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Burning Bush

Burning Bush (Euonymus alatus), native to central China and Korea, has occasionally escaped from the ornamental plantings commonly found throughout Ohio into neglected urban and rural areas, by way of its seed production. This vase-shaped shrub is known primarily for its outstanding red fall foliage, which blazes for about two weeks in early to mid-autumn. Almost forgotten is its natural vase shape (since it is so often sheared into hedges or globes in landscape plantings) and the corky-winged species form (rather than the green-twigged compact form). If left unpruned, the compact form of Burning Bush will grow to about 12 feet tall and 15 feet wide, and the species (winged) form will grow to about 15 feet tall and 20 feet wide. As a member of the Staff-Tree Family, it is related to Bittersweet (shrubs or vines noted for their yellow or orange dried fruits) and other types of Euonymus (trees, shrubs, and viney groundcovers).

Planting Requirements - Burning Bush is so adaptable to a variety of soil conditions (ranging from fertile to sterile, organic to clay, acidic to alkaline, rocky to sandy) that it is overused in urban landscapes. It does not tolerate wet soils, but does moderately well in dry soils (most roots are near the surface), and responds very well to root pruning (as a balled and burlapped shrub) as its fibrous root system quickly regenerates. Supplemental water and fertilizer can make this slow-growing shrub increase its growth rate significantly, when needed.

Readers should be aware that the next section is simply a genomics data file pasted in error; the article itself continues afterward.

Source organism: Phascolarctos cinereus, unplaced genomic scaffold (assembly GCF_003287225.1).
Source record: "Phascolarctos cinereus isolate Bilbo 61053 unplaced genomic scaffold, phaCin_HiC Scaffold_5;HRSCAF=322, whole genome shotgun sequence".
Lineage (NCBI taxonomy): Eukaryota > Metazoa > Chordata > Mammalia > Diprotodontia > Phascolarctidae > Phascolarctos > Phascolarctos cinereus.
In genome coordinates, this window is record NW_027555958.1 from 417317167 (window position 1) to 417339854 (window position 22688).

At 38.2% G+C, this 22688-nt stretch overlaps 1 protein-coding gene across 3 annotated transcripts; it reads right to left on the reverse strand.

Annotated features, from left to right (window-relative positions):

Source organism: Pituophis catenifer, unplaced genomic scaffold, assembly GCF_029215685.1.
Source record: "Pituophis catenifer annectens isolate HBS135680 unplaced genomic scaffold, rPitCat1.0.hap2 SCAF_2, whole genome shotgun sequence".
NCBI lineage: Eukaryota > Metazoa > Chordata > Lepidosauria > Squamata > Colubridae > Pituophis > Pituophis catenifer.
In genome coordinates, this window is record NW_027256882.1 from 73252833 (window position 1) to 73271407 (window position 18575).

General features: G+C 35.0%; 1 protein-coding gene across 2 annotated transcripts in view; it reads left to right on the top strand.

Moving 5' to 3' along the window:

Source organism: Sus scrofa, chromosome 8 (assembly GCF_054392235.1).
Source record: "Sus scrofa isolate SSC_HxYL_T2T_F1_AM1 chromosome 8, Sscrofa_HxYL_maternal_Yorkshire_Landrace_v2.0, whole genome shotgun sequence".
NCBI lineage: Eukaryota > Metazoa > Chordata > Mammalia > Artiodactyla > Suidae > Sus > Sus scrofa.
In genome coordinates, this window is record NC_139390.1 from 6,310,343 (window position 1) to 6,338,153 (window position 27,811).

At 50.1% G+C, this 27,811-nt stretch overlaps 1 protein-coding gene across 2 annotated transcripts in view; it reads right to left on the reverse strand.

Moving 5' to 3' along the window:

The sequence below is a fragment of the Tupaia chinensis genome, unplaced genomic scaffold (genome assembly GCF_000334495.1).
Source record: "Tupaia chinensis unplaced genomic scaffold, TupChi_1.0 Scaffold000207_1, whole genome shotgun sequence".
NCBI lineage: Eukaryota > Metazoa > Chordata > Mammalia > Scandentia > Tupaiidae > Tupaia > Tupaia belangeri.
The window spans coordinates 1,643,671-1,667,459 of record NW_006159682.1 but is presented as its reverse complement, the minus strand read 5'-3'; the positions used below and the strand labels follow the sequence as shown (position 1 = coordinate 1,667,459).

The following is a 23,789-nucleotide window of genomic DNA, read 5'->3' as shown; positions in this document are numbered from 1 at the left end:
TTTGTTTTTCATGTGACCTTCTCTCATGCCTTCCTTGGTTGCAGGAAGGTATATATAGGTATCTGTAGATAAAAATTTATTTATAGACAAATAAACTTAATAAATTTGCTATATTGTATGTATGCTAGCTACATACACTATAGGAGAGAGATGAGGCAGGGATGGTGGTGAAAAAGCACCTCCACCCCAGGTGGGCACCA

Potential Problems - Burning Bush, like most members of the genus Euonymus, may suffer greatly from an insect known as scale (there are several types of scale; Burning Bush has a dark-colored species, not the more common white species). This hard-shelled miniature insect is found between the corkiness of the branches, branchlets, and twigs, making the "green" part of the bark disappear (an causing a noticeable loss of vigor in the parts of the shrub infested).

In addition, Burning Bush often suffers from "mulch-induced nitrogen deficiency" when placed in sterile clay soils or soils of high pH. In this case, premature fall color (in faded red-green form) develops as a symptom. The solution is to pull back the mulch, fertilize the root zone, lightly reapply the mulch, and water thoroughly. Plant vigor will likely not return until the following year.

Identifying Features - Burning Bush


Leaves of Burning Bush are medium to dark green, opposite, and obovate to elliptical, with drawn-out tips.

Fall color is usually spectacular, ranging from crimson to bright red in full sun, becoming more pink-red for plants sited in partial sun to partial shade. Leaves are often slightly drooping, making their brilliant fall color even more pronounced.


While seldom noticed, the miniature perfect flowers of Burning Bush have four green-yellow petals, opening in mid-spring (upper left)


A few of these develop into small fruits that ripen in autumn and have red-orange seeds that hang below the split-open capsules (upper right), all of which are usually lost in the brilliant fall foliage.


Burning Bush occurs in two forms: the introduced wild species, which has corky twigs and branchlets that are especially effective in winter, ...

...and a cultivated dwarf form, that retains the green coloration of the inner bark on its twigs, branchlets, and striated lower trunks, but with only a hint of corkiness.